The first step to choosing an editor is to understand you need a professional for your book. This should not be your friend, the English Major. It has to be someone who has professional or at least amateur experience with editing the English language. You want someone who knows how to use an appositive correctly (as well as the other rules of English).
Be prepared to spend some money on this. Aside from what you invest to design a good cover, this is the most important cash you will spend on the development of your novel. Shop around for good rates — reputable editors can be found online with a pretty simple search, and they should be upfront about their rates — but make sure you’re paying for someone with some experience.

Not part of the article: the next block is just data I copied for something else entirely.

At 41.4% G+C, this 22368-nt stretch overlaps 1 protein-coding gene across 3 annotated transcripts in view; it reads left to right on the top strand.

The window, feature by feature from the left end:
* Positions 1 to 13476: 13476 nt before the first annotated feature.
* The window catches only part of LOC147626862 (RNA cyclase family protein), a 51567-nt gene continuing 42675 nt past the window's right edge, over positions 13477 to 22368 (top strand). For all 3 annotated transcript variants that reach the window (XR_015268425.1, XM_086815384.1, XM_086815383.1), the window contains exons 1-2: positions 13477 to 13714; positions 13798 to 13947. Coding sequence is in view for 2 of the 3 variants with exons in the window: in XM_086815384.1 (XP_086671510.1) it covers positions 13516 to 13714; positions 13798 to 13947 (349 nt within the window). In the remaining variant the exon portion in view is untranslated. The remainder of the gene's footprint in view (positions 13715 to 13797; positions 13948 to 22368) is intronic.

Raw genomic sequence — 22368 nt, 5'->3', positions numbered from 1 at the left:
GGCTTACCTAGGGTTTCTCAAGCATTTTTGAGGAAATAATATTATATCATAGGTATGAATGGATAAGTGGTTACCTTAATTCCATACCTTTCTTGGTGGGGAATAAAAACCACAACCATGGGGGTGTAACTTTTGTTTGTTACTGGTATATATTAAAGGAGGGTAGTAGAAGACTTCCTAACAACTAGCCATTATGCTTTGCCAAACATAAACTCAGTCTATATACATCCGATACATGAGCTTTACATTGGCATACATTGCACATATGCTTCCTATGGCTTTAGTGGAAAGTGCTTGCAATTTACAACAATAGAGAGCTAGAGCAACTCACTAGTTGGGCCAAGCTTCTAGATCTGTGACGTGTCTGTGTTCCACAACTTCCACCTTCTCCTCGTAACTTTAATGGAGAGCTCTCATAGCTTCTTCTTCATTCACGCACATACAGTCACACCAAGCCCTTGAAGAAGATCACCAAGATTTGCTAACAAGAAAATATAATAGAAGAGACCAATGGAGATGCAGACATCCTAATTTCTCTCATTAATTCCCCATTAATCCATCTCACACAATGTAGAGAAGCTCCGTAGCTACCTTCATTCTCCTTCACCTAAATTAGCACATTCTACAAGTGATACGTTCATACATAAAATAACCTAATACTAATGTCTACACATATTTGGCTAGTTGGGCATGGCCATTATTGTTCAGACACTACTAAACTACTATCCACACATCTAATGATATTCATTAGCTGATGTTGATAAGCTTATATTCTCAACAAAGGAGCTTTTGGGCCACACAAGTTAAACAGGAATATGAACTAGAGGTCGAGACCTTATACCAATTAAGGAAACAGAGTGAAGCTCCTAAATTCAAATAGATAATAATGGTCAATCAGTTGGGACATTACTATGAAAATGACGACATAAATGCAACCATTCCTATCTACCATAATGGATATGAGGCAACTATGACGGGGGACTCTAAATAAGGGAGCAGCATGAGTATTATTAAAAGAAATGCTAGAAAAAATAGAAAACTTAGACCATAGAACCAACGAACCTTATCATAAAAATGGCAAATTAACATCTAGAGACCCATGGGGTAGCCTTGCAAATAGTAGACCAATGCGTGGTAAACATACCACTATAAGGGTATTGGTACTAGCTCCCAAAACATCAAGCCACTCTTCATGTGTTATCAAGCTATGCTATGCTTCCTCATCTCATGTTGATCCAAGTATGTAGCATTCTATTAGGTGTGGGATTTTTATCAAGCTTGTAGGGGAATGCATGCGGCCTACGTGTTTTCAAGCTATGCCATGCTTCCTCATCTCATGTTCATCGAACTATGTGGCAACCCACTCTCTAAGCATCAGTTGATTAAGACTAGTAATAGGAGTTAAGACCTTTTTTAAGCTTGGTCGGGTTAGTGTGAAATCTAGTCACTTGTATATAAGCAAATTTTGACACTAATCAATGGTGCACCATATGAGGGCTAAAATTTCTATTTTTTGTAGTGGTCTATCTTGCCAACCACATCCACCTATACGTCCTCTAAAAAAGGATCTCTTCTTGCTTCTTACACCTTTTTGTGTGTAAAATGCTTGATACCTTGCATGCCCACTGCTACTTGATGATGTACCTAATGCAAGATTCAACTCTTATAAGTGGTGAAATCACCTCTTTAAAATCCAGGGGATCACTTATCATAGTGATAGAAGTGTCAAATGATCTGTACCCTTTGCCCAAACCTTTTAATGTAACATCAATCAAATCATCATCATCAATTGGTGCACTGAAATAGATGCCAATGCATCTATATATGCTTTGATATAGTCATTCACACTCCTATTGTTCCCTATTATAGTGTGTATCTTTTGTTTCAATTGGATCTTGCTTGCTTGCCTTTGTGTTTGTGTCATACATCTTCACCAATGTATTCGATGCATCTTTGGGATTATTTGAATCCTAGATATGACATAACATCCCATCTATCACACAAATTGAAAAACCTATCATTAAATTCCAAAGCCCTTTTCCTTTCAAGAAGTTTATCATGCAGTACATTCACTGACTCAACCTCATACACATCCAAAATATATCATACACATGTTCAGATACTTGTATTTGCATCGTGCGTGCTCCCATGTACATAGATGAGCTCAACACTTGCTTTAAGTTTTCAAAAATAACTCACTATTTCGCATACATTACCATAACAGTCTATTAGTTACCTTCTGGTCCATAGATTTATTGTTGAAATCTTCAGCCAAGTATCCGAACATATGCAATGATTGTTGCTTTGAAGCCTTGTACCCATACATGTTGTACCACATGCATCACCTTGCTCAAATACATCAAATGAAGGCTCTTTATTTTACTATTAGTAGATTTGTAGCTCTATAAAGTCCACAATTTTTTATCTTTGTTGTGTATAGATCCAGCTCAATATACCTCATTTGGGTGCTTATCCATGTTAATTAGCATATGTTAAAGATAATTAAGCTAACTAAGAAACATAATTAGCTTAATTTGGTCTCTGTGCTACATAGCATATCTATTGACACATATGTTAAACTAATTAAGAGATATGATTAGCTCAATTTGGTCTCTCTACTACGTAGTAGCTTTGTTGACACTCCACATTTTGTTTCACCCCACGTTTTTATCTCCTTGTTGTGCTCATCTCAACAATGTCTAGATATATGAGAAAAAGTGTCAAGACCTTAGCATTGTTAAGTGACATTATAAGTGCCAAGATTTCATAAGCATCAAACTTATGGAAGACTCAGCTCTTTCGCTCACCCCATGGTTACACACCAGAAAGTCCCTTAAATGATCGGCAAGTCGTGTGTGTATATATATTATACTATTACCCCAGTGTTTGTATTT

I took a chance on my editor. She had never edited a novel before, but she was a copy editor for two major metroplitan newspapers and had worked on two Pulitzer Prize-winning stories. It cost me less to use her, but her experience gave me confidence in her abilities.
You also need to understand something about styles. English has a variety of different styles for publicantion. AP (the standard for journalism) is very different from MLA (the standard for academic writing). Neither is quite proper a novel. I recommend The Creative Writer’s Style Guide by Christopher T. Leland. He writes in easy-to-understand language, discusses all the major grammar rules, and talks about which is best for fiction.